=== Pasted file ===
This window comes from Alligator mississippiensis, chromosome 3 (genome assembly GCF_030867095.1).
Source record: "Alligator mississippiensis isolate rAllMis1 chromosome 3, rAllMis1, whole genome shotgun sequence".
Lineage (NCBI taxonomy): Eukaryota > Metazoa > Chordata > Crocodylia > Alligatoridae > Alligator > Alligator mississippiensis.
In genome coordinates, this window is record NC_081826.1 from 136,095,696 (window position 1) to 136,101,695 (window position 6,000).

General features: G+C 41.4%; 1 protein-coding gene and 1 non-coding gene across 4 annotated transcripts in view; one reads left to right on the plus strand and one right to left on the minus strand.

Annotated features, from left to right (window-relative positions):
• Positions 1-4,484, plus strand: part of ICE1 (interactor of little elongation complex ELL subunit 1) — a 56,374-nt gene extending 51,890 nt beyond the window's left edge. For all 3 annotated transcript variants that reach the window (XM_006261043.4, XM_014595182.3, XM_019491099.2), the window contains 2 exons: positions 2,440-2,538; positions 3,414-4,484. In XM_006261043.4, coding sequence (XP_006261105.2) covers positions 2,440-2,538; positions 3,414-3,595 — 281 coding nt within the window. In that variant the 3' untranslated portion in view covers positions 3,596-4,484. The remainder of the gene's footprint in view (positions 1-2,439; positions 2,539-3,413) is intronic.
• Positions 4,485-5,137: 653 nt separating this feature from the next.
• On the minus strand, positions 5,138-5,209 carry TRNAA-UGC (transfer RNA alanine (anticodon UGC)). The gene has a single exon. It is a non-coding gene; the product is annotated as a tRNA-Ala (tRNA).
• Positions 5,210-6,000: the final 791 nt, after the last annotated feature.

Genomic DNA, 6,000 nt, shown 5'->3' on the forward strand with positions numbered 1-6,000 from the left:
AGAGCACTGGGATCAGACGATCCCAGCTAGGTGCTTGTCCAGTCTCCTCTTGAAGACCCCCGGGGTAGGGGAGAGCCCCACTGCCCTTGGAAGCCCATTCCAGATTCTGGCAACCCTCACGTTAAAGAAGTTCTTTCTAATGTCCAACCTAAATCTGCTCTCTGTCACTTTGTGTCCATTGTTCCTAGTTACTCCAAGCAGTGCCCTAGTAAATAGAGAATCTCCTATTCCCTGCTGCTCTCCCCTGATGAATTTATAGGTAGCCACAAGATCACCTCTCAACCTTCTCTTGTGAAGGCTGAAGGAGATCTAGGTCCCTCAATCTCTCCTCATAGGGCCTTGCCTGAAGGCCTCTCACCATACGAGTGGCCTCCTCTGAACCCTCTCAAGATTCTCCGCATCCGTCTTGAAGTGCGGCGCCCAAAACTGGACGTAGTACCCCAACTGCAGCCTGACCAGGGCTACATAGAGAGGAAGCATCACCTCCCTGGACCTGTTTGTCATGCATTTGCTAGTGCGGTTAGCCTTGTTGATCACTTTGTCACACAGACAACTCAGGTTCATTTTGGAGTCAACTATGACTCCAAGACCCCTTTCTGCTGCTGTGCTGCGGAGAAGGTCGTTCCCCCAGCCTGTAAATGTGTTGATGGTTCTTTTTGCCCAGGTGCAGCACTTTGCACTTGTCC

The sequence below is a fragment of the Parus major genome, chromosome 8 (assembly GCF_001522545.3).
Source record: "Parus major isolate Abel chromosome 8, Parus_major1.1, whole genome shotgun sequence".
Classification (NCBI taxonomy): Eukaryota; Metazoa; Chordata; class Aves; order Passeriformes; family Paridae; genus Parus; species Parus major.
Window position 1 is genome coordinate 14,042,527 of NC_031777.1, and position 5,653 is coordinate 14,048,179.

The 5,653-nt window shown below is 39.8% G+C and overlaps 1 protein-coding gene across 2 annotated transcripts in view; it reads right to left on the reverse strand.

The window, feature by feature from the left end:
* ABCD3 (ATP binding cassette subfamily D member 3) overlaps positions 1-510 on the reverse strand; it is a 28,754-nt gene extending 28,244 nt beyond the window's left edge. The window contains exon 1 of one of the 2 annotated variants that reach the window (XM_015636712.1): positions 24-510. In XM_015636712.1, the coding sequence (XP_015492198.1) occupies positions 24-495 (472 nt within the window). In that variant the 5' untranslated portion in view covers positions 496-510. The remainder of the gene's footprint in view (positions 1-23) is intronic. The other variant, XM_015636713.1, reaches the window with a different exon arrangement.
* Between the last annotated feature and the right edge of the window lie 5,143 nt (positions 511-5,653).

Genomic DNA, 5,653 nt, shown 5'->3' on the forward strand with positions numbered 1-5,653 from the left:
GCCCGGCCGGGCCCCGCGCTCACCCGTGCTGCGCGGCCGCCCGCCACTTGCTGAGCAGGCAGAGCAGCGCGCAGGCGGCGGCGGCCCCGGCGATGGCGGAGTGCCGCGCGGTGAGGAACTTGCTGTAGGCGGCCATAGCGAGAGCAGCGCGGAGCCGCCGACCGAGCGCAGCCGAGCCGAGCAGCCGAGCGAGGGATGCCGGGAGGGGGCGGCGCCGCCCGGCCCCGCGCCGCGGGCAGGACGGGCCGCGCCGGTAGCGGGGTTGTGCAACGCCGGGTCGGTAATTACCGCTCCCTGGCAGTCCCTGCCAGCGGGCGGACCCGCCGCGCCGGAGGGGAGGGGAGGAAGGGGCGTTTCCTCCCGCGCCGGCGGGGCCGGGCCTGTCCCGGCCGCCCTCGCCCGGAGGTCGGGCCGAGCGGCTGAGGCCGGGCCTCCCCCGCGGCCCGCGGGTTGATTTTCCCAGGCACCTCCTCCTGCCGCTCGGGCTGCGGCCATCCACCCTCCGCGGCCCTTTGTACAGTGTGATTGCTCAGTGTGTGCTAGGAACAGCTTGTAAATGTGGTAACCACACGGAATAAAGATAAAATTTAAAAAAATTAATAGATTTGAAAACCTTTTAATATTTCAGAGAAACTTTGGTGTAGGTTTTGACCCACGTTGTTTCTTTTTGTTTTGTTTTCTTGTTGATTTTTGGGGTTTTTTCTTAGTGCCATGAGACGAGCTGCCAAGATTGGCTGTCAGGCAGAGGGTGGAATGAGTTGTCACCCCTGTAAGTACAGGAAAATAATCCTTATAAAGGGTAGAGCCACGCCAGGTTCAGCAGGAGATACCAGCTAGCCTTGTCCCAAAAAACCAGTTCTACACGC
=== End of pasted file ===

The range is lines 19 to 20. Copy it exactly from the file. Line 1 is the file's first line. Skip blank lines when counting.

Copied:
* ABCD3 (ATP binding cassette subfamily D member 3) overlaps positions 1-510 on the reverse strand; it is a 28,754-nt gene extending 28,244 nt beyond the window's left edge. The window contains exon 1 of one of the 2 annotated variants that reach the window (XM_015636712.1): positions 24-510. In XM_015636712.1, the coding sequence (XP_015492198.1) occupies positions 24-495 (472 nt within the window). In that variant the 5' untranslated portion in view covers positions 496-510. The remainder of the gene's footprint in view (positions 1-23) is intronic. The other variant, XM_015636713.1, reaches the window with a different exon arrangement.
* Between the last annotated feature and the right edge of the window lie 5,143 nt (positions 511-5,653).